You can also make Long Distance Schedules as well as a Third Party Schedule

Shedding light on court Terms

 Attempting to understand legal jargon? The Divorce and Family Law glossary gives you access to definitions for the Divorce and Family Law legal terminology commonly used in documents and court proceedings.

  • Custody - Major Decision Making (Religion, Medical, Educational)
  • Access - Parenting Time
  • Primary Residence - Where the child lives most often
  • Support - Child Support and/or Spousal Support
  • Section 7 - cost for the child above Child Support
  • Net Family Property - division of assets/debts 

Co-parenting

 Co-parenting is one of the best gifts you can give your child. Children benefit when they see their parents getting along. The term “co-parenting” was coined to describe a parenting relationship in which the two parents of a child are not romantically involved, but still assume joint responsibility for the upbringing of their child.

Many aspects of parenting remain the same after a separation. Keeping communication between parents positive, however, will often require greater attention and care. The emotional turmoil of divorce can make children especially vulnerable. If conflict is a major aspect of co-parenting children’s lives can be further complicated. Although separation will change how families work, co-parents can still be a source of stability and comfort for their children as long as they commit to positivity in their shared parenting. 

So what is co-parenting? If you’ve recently separated, you may be wondering where you should focus your energy to keep your family’s communication positive and productive. Deciding where to start can be an overwhelming process and sometimes stall parents new to the co-parenting world. 

Have A Plan + Stick To It

Developing a comprehensive parenting plan will be worth the work you put into it. Take the time to establish boundaries, best practices, and expectations with your co-parent. Doing so will take much of the guesswork out of your co-parenting. Defining exchange procedures, deciding how to handle requests for parenting time modifications, or solidifying what methods of communication you will use are all examples of what a detailed parenting plan should include.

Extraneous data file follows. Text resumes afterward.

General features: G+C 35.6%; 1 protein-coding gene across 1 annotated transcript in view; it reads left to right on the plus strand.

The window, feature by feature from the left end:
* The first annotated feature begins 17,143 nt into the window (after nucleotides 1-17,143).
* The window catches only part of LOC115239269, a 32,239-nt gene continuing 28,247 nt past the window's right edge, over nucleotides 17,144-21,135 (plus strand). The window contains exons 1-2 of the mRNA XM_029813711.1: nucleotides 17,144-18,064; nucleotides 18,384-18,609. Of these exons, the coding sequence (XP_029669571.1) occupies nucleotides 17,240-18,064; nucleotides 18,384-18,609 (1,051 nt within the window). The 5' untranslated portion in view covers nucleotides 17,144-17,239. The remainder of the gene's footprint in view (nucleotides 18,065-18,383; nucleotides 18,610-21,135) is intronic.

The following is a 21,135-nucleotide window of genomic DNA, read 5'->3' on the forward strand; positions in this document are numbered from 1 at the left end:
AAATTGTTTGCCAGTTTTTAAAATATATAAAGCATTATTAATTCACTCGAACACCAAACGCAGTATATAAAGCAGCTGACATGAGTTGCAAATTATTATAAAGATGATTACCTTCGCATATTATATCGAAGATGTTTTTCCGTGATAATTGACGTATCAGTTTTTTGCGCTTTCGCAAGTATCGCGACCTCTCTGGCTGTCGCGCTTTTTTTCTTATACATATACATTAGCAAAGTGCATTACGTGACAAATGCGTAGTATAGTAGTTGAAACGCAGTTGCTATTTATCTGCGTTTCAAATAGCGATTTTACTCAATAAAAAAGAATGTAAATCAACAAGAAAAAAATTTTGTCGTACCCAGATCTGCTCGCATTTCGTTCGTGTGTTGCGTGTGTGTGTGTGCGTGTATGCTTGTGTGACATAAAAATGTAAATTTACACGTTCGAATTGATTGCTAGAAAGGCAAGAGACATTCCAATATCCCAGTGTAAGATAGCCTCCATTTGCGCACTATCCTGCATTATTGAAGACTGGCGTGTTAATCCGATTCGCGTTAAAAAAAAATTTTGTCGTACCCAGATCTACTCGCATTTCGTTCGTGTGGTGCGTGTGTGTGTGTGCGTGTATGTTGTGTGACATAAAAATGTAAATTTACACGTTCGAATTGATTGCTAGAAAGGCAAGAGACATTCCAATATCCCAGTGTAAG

Consistency helps more than just communication between parents. Consistency will also help children adjust to living in two households. If kids have expectations that are reliably met, like being picked up at the same time every day after school or having both parents attend their sports games, they can become confident in their new family structure. 

Sticking to your parenting plan ensures that your children don't have to readjust their expectations with every last-minute change.

Remain Flexible

Mishaps happen in every household. Co-parents are occasionally going to encounter frustrating mix-ups stemming from miscommunication. As long as those mix-ups do not define your co-parenting in general, being flexible about the odd mistake will be essential.

Parents will need to ask favors of each other. Schedules change, appointments are forgotten, and sometimes communication breaks down. Do not let these mistakes become opportunities for your own communication to slide. Instead, be proactive in getting back on track. 

These communication rifts are undoubtedly frustrating for adults. But if parents allow those rifts widen, children are the ones who end up suffering the consequences. Find a way to move past your moments of frustration peacefully while taking measures to ensure that you don’t keep running into the same mishaps in the future.

Contact Us

We're Here for You

Please contact us with questions.

Thompson Mediation Services

138 John Street Npanee, Ontario Canada K7R 1R3

(613) 540-3444

Hours by appointment for Off-Site Family Mediation & Child Protection Mediation

Today

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Mondays On-Site at Family Court 9:30-3:30 at the Thomas Street location